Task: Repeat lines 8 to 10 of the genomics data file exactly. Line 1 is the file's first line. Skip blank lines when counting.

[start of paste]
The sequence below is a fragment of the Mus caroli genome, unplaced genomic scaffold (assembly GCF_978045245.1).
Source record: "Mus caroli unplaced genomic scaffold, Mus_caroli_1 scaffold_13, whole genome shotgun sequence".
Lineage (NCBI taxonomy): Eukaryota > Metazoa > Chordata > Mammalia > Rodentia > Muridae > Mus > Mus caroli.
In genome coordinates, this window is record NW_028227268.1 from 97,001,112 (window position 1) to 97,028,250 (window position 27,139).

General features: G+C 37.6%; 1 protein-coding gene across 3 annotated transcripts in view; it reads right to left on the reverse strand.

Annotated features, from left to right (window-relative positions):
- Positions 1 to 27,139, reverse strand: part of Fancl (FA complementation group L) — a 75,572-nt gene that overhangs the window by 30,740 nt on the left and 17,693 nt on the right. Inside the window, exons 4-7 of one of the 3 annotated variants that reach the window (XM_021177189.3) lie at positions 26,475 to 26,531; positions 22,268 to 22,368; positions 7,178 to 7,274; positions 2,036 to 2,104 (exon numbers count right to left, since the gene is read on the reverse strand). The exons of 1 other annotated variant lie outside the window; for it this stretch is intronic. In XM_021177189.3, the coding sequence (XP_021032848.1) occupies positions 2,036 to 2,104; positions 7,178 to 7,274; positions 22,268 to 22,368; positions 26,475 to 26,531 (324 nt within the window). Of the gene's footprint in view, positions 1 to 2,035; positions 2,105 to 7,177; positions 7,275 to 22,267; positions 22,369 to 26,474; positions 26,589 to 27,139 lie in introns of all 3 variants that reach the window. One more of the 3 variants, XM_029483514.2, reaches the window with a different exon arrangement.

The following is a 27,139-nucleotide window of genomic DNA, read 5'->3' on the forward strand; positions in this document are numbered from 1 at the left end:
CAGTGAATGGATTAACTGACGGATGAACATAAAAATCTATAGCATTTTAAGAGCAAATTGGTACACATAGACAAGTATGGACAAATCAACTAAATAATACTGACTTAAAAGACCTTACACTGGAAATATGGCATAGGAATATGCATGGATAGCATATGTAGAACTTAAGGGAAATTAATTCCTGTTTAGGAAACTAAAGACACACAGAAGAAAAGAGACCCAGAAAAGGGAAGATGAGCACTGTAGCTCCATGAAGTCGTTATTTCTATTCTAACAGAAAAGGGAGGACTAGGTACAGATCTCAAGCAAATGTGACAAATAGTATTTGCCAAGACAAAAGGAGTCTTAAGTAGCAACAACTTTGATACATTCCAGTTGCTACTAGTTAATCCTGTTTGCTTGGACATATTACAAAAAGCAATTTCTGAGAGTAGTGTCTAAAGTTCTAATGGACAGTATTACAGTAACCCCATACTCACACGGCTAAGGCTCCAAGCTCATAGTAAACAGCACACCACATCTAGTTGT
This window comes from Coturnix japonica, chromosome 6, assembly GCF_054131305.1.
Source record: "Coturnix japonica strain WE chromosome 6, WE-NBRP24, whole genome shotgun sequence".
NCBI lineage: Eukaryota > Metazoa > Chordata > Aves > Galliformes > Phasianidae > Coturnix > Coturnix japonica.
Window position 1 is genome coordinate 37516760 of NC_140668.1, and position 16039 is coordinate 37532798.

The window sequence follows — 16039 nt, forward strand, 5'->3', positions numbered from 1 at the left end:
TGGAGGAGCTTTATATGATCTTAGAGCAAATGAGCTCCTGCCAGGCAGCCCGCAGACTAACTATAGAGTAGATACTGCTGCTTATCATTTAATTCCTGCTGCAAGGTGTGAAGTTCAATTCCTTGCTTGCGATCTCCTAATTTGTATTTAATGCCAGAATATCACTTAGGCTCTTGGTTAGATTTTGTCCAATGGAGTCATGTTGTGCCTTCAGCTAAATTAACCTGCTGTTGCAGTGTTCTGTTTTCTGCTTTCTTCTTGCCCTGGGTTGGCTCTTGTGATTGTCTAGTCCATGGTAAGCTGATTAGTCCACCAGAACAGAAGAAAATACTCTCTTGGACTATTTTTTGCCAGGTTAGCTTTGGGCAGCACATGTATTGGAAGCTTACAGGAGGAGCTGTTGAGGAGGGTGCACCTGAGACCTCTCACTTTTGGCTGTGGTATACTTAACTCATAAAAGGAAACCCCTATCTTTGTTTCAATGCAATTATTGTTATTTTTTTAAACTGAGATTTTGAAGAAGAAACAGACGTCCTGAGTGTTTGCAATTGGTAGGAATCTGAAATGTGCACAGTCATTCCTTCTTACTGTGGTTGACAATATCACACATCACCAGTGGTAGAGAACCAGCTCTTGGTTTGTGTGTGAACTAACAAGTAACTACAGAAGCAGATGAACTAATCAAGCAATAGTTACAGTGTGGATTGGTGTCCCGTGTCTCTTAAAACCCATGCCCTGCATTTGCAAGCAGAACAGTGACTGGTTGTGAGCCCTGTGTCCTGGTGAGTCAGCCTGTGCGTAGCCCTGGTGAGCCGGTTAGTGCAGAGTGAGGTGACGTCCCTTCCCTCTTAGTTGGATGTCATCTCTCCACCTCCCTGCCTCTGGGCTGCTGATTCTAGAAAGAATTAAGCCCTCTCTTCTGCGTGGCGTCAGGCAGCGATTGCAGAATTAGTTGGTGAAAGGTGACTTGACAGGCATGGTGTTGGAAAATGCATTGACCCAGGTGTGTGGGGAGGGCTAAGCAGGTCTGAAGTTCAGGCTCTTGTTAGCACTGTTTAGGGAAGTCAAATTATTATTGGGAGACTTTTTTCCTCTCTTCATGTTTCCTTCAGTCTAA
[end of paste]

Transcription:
The following is a 27,139-nucleotide window of genomic DNA, read 5'->3' on the forward strand; positions in this document are numbered from 1 at the left end:
CAGTGAATGGATTAACTGACGGATGAACATAAAAATCTATAGCATTTTAAGAGCAAATTGGTACACATAGACAAGTATGGACAAATCAACTAAATAATACTGACTTAAAAGACCTTACACTGGAAATATGGCATAGGAATATGCATGGATAGCATATGTAGAACTTAAGGGAAATTAATTCCTGTTTAGGAAACTAAAGACACACAGAAGAAAAGAGACCCAGAAAAGGGAAGATGAGCACTGTAGCTCCATGAAGTCGTTATTTCTATTCTAACAGAAAAGGGAGGACTAGGTACAGATCTCAAGCAAATGTGACAAATAGTATTTGCCAAGACAAAAGGAGTCTTAAGTAGCAACAACTTTGATACATTCCAGTTGCTACTAGTTAATCCTGTTTGCTTGGACATATTACAAAAAGCAATTTCTGAGAGTAGTGTCTAAAGTTCTAATGGACAGTATTACAGTAACCCCATACTCACACGGCTAAGGCTCCAAGCTCATAGTAAACAGCACACCACATCTAGTTGT
This window comes from Coturnix japonica, chromosome 6, assembly GCF_054131305.1.